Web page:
GRUNDA, Va. — Officials of Appalachian School of Law, Dean Lucy McGough and Judge Keary Williams, Chair of the Board of Trustees, announced this week that the school is down-sizing, returning to a total enrollment of 150-160, the size it enjoyed 10 years ago. Judge Williams explained that a smaller student body was more in keeping with the School’s mission and original design. In the past four years, the student body had grown to 250-300.
Nationally, fewer college graduates are taking the Law School Admissions Test and of that number, even fewer highly qualified applicants are deciding to pursue a legal education. As with most other law schools, ASL experienced a decrease in the number of qualified applicants last Fall, and anticipates a further decline for the coming academic year. “Although several of our sister law schools in this region are ballooning,” said McGough, “in view of the declining credentials of law school applicants, we believe we should take this opportunity to downsize and concentrate on what we do best: offering a practice-based curriculum in a small, engaged learning environment. We believe we can offer a student-teacher ratio of about 12-1, well below ABA suggestions for professorial accessibility.”
Downsizing will mean that the School will make several significant belt-tightening steps. At its March 11 meeting, the Board of Trustees approved across the board cuts to all administrative units, except Admissions, a substantial reduction in the law library’s budget (principally redundant sets of reporters), and to decrease the number of full-time faculty and reduce faculty salaries. Currently there are 222 students enrolled at ASL, but in foreseeable future, the School expects to become smaller, probably with a student body in the 150-165 range.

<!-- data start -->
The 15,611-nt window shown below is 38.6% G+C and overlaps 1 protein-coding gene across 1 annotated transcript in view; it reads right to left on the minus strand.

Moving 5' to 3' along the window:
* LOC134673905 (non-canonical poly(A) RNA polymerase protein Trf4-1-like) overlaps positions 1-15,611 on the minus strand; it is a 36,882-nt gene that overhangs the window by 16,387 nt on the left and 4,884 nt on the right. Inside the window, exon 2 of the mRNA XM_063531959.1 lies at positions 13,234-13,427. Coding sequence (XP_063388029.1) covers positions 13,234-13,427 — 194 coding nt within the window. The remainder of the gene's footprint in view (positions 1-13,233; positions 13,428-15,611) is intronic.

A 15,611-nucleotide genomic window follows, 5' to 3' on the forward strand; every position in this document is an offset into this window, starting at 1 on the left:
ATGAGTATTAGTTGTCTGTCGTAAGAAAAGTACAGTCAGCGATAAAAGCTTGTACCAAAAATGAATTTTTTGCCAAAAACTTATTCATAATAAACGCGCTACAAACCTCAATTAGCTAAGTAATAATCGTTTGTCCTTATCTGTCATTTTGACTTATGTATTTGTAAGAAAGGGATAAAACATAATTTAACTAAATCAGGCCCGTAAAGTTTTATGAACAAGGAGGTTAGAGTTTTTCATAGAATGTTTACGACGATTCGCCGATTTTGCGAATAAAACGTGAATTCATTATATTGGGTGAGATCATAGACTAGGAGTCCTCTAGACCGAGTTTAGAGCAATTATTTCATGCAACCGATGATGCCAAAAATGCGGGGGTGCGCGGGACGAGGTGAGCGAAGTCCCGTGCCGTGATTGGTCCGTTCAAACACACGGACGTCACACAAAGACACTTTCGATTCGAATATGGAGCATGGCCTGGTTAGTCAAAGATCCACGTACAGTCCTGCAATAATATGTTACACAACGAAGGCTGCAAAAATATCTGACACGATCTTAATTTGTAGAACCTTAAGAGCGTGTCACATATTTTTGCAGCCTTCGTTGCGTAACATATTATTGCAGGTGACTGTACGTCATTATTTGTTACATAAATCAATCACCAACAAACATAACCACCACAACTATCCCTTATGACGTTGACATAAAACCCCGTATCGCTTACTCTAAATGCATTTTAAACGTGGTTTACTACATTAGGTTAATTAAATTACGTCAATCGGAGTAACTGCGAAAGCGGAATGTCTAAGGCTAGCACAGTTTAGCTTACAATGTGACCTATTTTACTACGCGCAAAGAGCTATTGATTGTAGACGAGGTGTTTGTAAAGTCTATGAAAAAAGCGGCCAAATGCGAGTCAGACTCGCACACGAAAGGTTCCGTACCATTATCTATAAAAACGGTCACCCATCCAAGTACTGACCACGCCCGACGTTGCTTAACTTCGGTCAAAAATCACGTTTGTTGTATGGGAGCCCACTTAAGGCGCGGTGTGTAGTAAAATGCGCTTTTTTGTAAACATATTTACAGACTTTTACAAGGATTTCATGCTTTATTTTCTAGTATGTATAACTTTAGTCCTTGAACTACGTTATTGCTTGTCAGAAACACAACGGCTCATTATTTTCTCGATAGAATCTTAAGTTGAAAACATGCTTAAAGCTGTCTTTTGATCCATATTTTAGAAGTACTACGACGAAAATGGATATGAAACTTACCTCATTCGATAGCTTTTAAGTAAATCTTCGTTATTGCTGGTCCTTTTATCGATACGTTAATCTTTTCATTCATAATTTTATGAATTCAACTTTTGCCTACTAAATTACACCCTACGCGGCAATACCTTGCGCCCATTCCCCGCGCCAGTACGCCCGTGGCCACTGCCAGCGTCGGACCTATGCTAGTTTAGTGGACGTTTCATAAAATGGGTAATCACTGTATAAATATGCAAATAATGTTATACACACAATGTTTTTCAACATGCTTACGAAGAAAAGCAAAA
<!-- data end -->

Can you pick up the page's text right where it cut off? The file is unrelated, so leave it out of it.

“We will become a smaller, even more student-centered institution,” McClough said. “We will return to our size in our early days when it began 15 years ago. We know how to live ‘lean’ until the numbers of qualified applicants rebound. We expect that increase to begin in two years, although we probably will decide to remain small.
“We are going forward with our nationally ranked specialty in Natural Resources Law and are adding a new specialty in Public Health Law. We remain committed to our mission of offering professional opportunities for college graduates in this six-state area and have opened two new programs, with part-time options, for a Masters degree in Legal Studies.”
The Masters degree is aimed at reaching those residents who may have a special interest in understanding a particular area of legal policy and regulations. As she summed up this plan, “We’re trying to meet the needs of many more Appalachians, not just those who want to become professionally licensed as practicing lawyers.”
Although the Law School is announcing budget cuts, it plans to invest in a greatly expanded distance-learning capability that will enable it to reach students who live and work in places too far away for a frequent commute to Grundy for their entire education. It hopes to be able to offer some on-line courses and conferences as early as next fall.